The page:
Deepak Chopra's passionate new book, Peace Is the Way, was inspired by a saying from Mahatma Gandhi: "There is no way to peace. Peace is the way." In a world where every path to peace has proved futile, the one strategy that hasn’t been tried is the way of peace itself.
"We must not bring one war to an end, or thirty," Chopra tells us, "but the idea of war itself."
How can this be done?
By facing the truth that war is satisfying, and then substituting new satisfactions so that violence is no longer appealing. "War has become a habit. We reach for it the way a chain smoker reaches for a cigarette, promising to quit but somehow never kicking the habit."
But Chopra tells us that peace has its own power, and our task now is to direct that power and multiply it one person at a time. Behind the numbing headlines of violence running out of control there are unmistakable signs of a change - Chopra believes that a majority of people are ready to see an end to war.
"Right now 23 million soldiers serve in armies around the world. Can't we find 10 times that number who will dedicate themselves to peace? A hundred times?"
Peace Is the Way challenges each of us to take the next leap in personal evolution. "You aren't asked to be a saint, or to give up any belief. You are only asked to stop reacting out of fear, to change your allegiance from violence to peace."
In a practical seven-step program, Chopra shows the listener how to become a true peacemaker.
"Violence may be innate in human nature, but so is its opposite: love. The next stage of humanity, the leap which we are poised to take, will be guided by the force of that love." This is more than a hope or an aspiration. It is a new way of being in the world, giving each individual the power to end war in our time.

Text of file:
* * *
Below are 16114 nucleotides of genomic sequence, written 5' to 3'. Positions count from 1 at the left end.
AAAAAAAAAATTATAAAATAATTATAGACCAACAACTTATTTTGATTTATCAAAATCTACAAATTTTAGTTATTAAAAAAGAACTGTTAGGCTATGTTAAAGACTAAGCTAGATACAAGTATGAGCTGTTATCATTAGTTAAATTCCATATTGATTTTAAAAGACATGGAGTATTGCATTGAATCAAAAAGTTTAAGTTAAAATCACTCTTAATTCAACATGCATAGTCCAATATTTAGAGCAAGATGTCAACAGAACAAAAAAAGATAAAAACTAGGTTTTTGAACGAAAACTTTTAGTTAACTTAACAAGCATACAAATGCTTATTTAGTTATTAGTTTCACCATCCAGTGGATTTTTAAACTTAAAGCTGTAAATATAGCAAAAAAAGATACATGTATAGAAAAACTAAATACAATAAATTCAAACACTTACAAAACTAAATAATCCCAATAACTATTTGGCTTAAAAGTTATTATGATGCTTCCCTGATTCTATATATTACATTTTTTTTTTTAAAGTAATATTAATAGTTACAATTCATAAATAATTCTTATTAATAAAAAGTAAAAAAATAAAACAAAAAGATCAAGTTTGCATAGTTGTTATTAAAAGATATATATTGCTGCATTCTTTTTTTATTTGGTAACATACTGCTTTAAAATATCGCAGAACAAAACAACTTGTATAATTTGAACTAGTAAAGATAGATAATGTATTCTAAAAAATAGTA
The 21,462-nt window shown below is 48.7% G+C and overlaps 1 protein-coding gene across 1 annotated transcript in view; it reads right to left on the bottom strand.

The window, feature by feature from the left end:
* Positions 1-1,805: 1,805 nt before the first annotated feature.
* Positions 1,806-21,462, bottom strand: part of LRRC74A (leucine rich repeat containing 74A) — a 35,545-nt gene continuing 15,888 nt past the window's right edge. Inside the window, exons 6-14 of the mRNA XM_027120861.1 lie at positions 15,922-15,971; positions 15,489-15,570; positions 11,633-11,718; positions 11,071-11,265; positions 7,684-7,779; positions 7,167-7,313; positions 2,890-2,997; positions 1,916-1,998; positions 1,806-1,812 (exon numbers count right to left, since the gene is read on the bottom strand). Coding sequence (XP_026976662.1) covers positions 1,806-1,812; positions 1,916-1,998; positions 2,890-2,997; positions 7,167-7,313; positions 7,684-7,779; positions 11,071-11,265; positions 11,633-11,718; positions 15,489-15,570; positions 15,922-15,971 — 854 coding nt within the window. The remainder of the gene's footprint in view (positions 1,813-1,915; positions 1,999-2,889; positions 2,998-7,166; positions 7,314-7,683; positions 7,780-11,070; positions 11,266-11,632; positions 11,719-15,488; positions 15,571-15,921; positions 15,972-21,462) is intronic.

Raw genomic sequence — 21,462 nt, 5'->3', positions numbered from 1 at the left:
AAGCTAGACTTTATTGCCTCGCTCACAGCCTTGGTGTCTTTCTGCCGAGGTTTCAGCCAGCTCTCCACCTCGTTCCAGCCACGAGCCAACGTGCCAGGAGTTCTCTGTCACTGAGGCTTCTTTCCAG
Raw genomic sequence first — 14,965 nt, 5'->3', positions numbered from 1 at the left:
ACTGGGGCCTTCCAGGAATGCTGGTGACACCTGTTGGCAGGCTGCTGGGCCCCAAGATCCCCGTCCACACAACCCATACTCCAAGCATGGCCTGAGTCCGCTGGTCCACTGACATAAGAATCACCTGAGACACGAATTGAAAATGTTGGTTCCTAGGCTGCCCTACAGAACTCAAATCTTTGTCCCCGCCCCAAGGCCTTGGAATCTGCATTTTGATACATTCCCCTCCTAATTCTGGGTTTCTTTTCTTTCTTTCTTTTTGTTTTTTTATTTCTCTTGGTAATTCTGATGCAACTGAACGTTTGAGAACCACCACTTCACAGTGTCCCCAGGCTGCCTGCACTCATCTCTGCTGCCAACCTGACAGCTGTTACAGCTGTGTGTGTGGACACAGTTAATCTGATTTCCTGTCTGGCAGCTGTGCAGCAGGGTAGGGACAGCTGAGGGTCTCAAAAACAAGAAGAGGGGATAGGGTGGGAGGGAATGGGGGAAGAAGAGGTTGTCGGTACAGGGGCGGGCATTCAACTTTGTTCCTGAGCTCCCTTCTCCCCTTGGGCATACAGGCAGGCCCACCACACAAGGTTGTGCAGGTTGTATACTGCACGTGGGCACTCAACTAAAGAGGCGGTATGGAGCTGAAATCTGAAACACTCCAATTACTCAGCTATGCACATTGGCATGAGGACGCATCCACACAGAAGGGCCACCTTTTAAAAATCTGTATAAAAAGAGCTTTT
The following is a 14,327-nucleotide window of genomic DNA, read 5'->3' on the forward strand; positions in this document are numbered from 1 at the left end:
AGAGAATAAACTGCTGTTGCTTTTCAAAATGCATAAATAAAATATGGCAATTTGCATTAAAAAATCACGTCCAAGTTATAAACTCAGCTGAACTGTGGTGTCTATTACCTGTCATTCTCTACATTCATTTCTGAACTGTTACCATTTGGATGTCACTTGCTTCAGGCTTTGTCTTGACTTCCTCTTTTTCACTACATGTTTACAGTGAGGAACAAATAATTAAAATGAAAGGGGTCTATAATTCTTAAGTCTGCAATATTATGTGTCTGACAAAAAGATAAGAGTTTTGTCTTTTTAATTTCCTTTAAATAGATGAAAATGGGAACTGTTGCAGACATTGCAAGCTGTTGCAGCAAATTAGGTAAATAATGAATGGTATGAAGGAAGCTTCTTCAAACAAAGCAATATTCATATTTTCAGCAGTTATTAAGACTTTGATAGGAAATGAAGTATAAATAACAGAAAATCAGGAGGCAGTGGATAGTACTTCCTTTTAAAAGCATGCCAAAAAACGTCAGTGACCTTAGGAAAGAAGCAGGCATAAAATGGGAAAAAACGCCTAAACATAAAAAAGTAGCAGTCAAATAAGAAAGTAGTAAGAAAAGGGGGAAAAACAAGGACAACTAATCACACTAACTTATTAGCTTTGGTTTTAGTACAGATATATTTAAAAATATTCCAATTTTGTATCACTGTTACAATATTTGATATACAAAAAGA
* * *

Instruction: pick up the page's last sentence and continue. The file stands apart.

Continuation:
"Chopra's affirmation that 'our true identity is at the level of spirit and nowhere else' has the ring of truth and so does the rest of this simple, practical, inspiring book." (Publishers Weekly)
What listeners say about Peace Is the Way
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We Can Do This
This book is a bit depressing becuase it examines war before it covers peace. However. it is enlightening in that it shows that we as individuals do have power and responsibility on the issue of Peace. Whether you agree with Deepok's political opinions or not, his solution is plausible.
6 people found this helpful
Does not promote peace
This book wasn’t for you, but who do you think might enjoy it more?
I'm disappointed because I really like Deepak. But as someone from the south I'm tired of the entire population being painted with a broad brush and southerners used as the bad example. It's no different than saying "________ (fill in an entire part of the world or race) are all (fill in a disparaging remark)." It does not promote peace to disparage a whole section of the country. I'm sure Deepak has many followers there. As for Sherman and his bunch burning Atlanta to the ground, after the Union army finished that feat they turned west and wiped out the natives. No one ever mentions that part. They aren't heroes.